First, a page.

Already during the war, René Herse had employees. There were between 5 and 7 in the late 1940s, and down to 2 at the low point of the 1960s. Jean Desbois both worked at the shop in the 1940s and early 1950s, then returned in the 1970s before Rene Herse died. He knows more about these bikes than anybody ever did, except Rene Herse himself. Rene's daughter Lyli worked in the shop from her teens. After Rene Herse died, Lyli and Jean Desbois took over the shop. The bikes evolved - see the later bikes in "The Golden Age of Handbuilt Bicycles," but it was a careful evolution with great respect for the tradition.
While Herse seems to have built few, if any frames - he always employed builders - Jean Desbois built most of the frames after he took over the shop. Output went down as fashion changed, but many Desbois bikes are among the most amazing Herse bikes ever made.
The experience of an Herse may have been different for Americans, for whom it involved ocean liners and a trip to Paris (although most Americans in the 1970s flew to Paris, which is why the Demontable model was popular over here). For French riders, an Herse meant getting the best bike, bar none. That is why people made their way to Herse, and paid a price that was significantly more than other constructeurs charged.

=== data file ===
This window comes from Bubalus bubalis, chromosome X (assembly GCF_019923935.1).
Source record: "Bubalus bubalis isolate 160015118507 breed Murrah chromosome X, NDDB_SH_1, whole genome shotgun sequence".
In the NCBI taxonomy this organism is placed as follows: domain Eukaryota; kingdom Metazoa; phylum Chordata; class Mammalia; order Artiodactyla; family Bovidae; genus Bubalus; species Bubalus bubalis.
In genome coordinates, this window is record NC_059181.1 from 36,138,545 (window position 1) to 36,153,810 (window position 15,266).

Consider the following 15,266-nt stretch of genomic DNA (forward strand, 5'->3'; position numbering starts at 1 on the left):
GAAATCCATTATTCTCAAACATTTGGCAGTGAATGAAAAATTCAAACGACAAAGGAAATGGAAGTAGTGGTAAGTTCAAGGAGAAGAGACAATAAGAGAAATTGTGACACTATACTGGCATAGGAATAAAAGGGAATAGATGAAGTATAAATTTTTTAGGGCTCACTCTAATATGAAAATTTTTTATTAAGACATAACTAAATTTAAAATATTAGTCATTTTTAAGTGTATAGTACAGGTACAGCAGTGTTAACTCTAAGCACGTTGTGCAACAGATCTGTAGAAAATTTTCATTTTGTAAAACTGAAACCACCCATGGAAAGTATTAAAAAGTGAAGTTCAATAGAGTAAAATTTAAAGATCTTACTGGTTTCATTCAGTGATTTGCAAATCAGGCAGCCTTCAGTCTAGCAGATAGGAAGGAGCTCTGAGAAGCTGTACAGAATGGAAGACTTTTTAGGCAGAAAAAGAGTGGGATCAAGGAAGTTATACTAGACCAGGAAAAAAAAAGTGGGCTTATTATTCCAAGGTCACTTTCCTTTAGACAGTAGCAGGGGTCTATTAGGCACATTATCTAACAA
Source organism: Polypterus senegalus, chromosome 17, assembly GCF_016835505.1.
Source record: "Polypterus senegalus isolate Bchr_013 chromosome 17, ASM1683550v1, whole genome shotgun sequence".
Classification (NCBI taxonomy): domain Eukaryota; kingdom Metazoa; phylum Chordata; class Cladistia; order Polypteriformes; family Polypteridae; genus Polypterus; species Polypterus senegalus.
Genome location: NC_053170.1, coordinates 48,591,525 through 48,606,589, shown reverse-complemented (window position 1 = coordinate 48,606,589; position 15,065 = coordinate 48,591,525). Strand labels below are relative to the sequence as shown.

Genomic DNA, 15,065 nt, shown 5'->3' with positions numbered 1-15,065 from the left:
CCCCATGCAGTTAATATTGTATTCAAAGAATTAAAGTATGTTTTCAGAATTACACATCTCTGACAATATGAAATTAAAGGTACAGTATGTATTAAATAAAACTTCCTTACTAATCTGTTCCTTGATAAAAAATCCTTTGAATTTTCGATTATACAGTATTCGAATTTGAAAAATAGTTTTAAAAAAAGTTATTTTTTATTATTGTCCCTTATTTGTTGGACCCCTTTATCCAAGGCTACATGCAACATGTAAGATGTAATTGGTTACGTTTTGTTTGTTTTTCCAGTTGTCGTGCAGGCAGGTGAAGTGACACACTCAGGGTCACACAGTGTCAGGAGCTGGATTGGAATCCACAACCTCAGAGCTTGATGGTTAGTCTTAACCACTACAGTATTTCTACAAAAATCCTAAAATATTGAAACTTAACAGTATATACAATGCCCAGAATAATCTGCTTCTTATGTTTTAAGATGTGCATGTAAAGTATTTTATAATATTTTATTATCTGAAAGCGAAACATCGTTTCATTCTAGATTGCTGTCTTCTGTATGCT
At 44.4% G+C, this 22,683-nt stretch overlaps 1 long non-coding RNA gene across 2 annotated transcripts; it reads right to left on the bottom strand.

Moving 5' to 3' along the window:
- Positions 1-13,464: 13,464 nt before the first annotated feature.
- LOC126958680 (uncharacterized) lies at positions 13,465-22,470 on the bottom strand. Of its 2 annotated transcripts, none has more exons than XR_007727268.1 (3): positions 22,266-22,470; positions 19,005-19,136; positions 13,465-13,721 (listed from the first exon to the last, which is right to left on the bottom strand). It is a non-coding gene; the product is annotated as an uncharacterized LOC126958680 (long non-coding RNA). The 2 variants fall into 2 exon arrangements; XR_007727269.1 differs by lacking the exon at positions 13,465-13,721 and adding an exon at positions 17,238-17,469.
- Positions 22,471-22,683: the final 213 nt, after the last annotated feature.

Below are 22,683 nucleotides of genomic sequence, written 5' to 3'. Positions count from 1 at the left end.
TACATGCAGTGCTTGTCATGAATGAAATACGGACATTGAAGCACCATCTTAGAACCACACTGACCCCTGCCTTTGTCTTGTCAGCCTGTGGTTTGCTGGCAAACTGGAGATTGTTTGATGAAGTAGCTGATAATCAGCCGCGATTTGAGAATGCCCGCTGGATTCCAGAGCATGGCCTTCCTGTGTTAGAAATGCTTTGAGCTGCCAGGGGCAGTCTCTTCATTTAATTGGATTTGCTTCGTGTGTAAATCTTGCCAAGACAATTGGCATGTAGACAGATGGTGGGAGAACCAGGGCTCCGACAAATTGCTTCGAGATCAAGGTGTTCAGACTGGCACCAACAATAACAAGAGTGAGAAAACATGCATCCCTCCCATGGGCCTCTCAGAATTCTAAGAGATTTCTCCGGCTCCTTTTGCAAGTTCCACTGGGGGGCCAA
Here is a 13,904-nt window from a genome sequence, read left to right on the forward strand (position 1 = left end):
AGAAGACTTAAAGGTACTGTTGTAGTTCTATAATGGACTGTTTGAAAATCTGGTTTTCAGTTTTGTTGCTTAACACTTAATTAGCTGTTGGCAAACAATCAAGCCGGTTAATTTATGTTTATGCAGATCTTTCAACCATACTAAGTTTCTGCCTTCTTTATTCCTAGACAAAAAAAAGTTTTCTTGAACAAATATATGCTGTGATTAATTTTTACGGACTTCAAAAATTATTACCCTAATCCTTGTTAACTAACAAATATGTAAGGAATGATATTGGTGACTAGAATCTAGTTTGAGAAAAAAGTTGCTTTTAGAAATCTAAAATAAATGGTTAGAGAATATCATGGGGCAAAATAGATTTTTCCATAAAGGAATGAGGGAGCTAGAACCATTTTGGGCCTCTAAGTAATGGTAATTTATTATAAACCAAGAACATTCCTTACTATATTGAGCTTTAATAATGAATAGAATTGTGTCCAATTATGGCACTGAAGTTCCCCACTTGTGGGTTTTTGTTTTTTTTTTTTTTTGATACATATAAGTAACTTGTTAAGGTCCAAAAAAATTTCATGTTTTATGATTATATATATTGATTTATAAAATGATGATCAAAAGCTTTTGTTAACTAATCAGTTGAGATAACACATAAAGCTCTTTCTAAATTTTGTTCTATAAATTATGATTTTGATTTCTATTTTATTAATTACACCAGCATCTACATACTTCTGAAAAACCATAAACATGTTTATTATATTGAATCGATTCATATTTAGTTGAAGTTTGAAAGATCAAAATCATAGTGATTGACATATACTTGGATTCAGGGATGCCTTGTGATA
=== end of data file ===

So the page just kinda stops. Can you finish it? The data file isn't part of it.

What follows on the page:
Herse (and Singer and other constructeurs) did not sell a lifestyle product. It was straightforward - you got a bike that was custom-tailored not just to your body, but also your way of riding a bike. Whether you were a racer, a newspaper carrier, a randonneur or going on a self-supported camping tour - Herse built you a bike that was without equal.
It will be a high standard to live up to, and I wish Mike the best of luck. Bicycle Quarterly has been promised a test bike, and I look forward to riding it. -- Jan Heine Editor Bicycle Quarterly 140 Lakeside Ave #C Seattle WA 98122 http://www.bikequarterly.com